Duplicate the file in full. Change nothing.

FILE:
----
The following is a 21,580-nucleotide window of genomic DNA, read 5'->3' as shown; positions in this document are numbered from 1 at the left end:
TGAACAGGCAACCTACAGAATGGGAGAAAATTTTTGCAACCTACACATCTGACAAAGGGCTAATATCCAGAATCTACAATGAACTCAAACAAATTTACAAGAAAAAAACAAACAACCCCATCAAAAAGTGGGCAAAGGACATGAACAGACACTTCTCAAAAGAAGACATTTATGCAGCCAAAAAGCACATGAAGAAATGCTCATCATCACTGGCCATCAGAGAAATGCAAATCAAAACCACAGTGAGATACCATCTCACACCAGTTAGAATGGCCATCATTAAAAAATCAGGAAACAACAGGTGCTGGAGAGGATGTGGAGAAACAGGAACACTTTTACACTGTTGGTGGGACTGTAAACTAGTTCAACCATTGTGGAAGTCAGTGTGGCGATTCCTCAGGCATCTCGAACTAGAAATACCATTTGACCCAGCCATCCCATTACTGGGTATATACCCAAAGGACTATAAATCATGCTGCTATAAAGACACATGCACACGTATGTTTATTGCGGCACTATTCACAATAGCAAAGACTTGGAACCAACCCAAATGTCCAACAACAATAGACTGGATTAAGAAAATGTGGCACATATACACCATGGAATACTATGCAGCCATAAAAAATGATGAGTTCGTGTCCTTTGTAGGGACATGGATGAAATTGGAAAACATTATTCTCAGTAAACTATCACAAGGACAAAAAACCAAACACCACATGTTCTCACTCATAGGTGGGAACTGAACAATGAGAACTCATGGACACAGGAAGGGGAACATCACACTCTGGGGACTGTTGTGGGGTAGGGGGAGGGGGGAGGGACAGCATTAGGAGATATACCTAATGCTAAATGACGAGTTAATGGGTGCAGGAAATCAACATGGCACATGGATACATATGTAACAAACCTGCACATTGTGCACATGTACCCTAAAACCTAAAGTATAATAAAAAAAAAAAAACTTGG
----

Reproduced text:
The following is a 21,580-nucleotide window of genomic DNA, read 5'->3' as shown; positions in this document are numbered from 1 at the left end:
TGAACAGGCAACCTACAGAATGGGAGAAAATTTTTGCAACCTACACATCTGACAAAGGGCTAATATCCAGAATCTACAATGAACTCAAACAAATTTACAAGAAAAAAACAAACAACCCCATCAAAAAGTGGGCAAAGGACATGAACAGACACTTCTCAAAAGAAGACATTTATGCAGCCAAAAAGCACATGAAGAAATGCTCATCATCACTGGCCATCAGAGAAATGCAAATCAAAACCACAGTGAGATACCATCTCACACCAGTTAGAATGGCCATCATTAAAAAATCAGGAAACAACAGGTGCTGGAGAGGATGTGGAGAAACAGGAACACTTTTACACTGTTGGTGGGACTGTAAACTAGTTCAACCATTGTGGAAGTCAGTGTGGCGATTCCTCAGGCATCTCGAACTAGAAATACCATTTGACCCAGCCATCCCATTACTGGGTATATACCCAAAGGACTATAAATCATGCTGCTATAAAGACACATGCACACGTATGTTTATTGCGGCACTATTCACAATAGCAAAGACTTGGAACCAACCCAAATGTCCAACAACAATAGACTGGATTAAGAAAATGTGGCACATATACACCATGGAATACTATGCAGCCATAAAAAATGATGAGTTCGTGTCCTTTGTAGGGACATGGATGAAATTGGAAAACATTATTCTCAGTAAACTATCACAAGGACAAAAAACCAAACACCACATGTTCTCACTCATAGGTGGGAACTGAACAATGAGAACTCATGGACACAGGAAGGGGAACATCACACTCTGGGGACTGTTGTGGGGTAGGGGGAGGGGGGAGGGACAGCATTAGGAGATATACCTAATGCTAAATGACGAGTTAATGGGTGCAGGAAATCAACATGGCACATGGATACATATGTAACAAACCTGCACATTGTGCACATGTACCCTAAAACCTAAAGTATAATAAAAAAAAAAAAACTTGG